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Harnessing the power of volatile markets Thumbnail

Harnessing the power of volatile markets

There is a sentiment in the investment business that the stock market is the only store in the world where people run out of, instead of into, when things go on sale.  An interesting and effective analogy.

The practice of investing can be nerve wracking for many people while others take market swings in stride or view as opportunities.  Hard as they are to accept sometimes, periodic corrections and contractions are necessary.  It is the very nature of the market.  

Investor fear and worry triggered during market corrections and contractions can overshadow the investment opportunities they bring with them. On the other hand, investment professionals often welcome periodic corrections as a sign of overinflated markets normalizing and bringing about purchase opportunities.

Despite the role market corrections and contractions play, one thing remains constant: they can wreak havoc on investor psyche.

One way investors can reap the benefits of volatile markets, corrections and contractions is by employing a periodic investment purchase strategy most commonly known as dollar cost averaging.

Dollar cost averaging is a simple investment strategy that builds wealth in volatile markets.  You systematically invest regular amounts at regular intervals (i.e weekly, monthly). The amount and interval you choose is based on your budget and what suits you.  You can use any combination of investment amount and interval that will work for you. For example, you may choose to invest $100 per week, or $500 per month.  The key is to keep it consistent and stick to it in a disciplined manner.

Markets move up and down daily and the amount of investment you are purchasing on any given day is often expressed by the purchase of units or shares of the investment.  When the market is up (higher value = more expensive) your contribution amount will purchase fewer units or shares.  When the market is down (lower value = less expensive) your same contribution amount will be able to purchase more units or shares.   As a result, in market downturns, you are purchasing your investments at a lower price. Remember the classic buy low adage.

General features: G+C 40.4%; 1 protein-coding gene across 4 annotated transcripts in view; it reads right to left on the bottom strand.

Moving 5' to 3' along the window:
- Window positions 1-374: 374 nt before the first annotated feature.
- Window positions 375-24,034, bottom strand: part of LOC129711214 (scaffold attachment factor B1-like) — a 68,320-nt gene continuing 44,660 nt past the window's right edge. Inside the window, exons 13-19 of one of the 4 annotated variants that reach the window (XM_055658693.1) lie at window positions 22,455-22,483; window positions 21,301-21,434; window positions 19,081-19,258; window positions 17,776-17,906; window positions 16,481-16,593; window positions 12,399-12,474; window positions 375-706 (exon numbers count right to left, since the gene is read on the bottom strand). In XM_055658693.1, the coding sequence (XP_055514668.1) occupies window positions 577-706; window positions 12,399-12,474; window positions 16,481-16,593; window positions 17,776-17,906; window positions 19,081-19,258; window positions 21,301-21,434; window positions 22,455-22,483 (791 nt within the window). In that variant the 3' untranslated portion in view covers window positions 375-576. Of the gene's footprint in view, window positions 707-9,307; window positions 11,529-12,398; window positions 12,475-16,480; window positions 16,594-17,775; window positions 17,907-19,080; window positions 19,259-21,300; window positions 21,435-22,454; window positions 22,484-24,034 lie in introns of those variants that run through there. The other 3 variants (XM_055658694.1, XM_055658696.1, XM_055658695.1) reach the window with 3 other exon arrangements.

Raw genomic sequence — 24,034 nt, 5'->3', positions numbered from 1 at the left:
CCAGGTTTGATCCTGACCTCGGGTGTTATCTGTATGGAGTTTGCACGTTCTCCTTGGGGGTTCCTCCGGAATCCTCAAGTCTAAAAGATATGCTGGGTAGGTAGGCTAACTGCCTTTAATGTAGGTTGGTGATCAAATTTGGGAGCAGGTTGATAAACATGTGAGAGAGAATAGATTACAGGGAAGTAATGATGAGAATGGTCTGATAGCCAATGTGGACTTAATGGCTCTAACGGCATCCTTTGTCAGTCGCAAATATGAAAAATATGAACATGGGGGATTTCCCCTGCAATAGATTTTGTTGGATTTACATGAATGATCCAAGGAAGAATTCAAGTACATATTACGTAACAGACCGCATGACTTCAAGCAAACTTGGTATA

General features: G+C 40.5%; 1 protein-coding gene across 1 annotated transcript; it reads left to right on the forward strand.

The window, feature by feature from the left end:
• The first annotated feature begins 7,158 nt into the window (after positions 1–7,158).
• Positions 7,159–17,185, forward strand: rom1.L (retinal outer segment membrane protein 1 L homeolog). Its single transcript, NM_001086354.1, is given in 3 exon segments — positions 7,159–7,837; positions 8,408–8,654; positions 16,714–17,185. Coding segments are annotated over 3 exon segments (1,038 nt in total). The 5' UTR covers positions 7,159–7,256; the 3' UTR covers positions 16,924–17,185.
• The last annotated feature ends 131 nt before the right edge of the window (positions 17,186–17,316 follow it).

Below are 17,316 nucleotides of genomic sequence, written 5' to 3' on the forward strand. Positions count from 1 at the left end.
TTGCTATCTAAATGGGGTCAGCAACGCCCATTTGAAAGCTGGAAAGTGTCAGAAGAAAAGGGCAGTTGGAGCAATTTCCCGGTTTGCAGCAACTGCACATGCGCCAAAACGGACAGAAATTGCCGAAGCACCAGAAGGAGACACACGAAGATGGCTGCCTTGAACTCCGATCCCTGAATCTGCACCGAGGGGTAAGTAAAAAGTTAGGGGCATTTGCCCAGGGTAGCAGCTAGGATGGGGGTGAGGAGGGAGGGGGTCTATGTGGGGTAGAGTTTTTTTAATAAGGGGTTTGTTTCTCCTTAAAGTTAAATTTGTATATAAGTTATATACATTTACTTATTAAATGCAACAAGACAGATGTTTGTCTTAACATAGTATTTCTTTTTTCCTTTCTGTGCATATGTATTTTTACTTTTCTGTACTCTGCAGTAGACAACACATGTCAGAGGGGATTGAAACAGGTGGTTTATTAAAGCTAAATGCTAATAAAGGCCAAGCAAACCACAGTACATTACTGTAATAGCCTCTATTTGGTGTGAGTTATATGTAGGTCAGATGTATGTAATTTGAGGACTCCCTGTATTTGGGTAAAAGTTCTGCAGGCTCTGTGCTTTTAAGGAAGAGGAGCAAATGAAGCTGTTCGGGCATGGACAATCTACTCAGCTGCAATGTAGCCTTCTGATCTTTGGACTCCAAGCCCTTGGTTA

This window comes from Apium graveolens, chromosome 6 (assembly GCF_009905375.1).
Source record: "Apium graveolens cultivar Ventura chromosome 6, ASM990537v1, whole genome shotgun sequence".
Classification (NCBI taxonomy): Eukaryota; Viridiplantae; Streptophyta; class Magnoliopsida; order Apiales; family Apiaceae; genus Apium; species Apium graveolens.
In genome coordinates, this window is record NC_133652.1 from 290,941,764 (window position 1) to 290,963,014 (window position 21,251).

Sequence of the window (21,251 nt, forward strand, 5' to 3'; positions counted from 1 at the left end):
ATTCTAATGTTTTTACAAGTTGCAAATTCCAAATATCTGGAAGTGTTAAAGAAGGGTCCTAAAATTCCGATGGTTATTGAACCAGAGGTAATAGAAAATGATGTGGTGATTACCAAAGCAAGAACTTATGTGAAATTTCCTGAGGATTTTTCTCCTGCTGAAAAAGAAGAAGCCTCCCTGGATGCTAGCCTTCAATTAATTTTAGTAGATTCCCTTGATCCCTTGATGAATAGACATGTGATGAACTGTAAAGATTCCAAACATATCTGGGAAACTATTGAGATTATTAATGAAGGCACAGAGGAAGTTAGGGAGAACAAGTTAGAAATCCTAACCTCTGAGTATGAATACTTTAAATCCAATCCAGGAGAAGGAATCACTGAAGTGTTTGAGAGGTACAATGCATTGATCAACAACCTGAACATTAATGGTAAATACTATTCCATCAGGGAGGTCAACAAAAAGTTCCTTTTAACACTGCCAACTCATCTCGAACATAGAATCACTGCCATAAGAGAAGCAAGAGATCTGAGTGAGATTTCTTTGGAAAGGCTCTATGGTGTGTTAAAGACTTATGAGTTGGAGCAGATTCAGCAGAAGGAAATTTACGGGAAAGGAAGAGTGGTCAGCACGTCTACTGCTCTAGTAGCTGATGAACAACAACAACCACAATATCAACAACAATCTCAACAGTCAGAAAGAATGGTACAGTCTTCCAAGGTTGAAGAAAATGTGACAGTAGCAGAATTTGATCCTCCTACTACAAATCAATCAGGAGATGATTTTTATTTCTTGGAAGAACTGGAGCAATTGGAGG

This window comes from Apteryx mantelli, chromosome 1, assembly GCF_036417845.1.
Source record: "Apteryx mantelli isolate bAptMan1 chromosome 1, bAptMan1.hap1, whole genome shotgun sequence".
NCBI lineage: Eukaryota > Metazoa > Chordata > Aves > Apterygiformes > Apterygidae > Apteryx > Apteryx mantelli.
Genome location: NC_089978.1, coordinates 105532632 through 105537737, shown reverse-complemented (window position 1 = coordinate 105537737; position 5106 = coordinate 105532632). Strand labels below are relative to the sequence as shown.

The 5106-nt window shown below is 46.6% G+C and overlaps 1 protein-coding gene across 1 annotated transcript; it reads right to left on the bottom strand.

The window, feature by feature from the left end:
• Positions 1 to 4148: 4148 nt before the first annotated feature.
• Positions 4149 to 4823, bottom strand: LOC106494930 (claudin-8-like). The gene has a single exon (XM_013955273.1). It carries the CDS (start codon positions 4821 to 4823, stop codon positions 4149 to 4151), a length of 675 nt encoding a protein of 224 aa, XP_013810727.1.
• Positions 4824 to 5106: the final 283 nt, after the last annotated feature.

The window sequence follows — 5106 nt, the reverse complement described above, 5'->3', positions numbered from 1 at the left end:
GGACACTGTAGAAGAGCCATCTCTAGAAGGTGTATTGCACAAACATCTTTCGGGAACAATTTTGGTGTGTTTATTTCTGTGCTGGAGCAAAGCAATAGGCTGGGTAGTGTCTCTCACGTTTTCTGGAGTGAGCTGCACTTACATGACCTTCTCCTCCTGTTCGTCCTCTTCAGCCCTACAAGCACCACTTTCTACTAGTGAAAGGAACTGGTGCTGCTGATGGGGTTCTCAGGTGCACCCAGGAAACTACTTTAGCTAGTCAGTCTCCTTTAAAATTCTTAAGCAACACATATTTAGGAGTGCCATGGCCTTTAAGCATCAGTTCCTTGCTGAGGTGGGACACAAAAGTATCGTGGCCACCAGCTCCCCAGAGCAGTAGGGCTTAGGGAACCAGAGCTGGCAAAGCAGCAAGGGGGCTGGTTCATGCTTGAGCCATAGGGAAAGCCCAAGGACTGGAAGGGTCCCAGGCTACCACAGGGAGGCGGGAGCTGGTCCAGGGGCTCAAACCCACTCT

Market drops provide an advantage to the investor when they are employing this strategy. This periodic purchasing process takes advantage of fluctuating unit prices.  The greater the market volatility the better the dollar cost averaging system works.  This is a strategy that celebrates the swing of a volatile market.

Consider this scenario: let’s say the market drops 10% and an investor with $100,000 invested now has a market value of $90,000.  This investor might experience some anxiety due to the drop in their investment value.  

On the other hand, this downturn is going to get some investors excited because they see the investments as being available at a discount giving them the opportunity to purchase at lower prices in anticipation of the market recovery.  

Although two individual investors may feel different emotions surrounding a market contraction, it remains a good idea for both investors to consider strategically purchasing investments during the market displacement to amplify returns upon the rebound if they have the ability to do so.

It is important to not let the emotion of fear override the potential opportunity. Even small incremental investments using dollar cost averaging to optimize lower prices can make a difference in the long run of a portfolio and remains a viable volatile market investment strategy.


Stephanie Farrow, BA., Certified Financial Planner, Stephanie has over 29 years' experience in the financial services industry, a diploma in Financial Planning from the Canadian Institute of Financial Planning and Certified Financial Planner designation.  Stephanie has been writing a financial column for local business magazine Elgin This Month/This Month in Elgin since 2010.  Stephanie and her husband own Farrow Financial Services Inc.  About our Farrow Financial Team.

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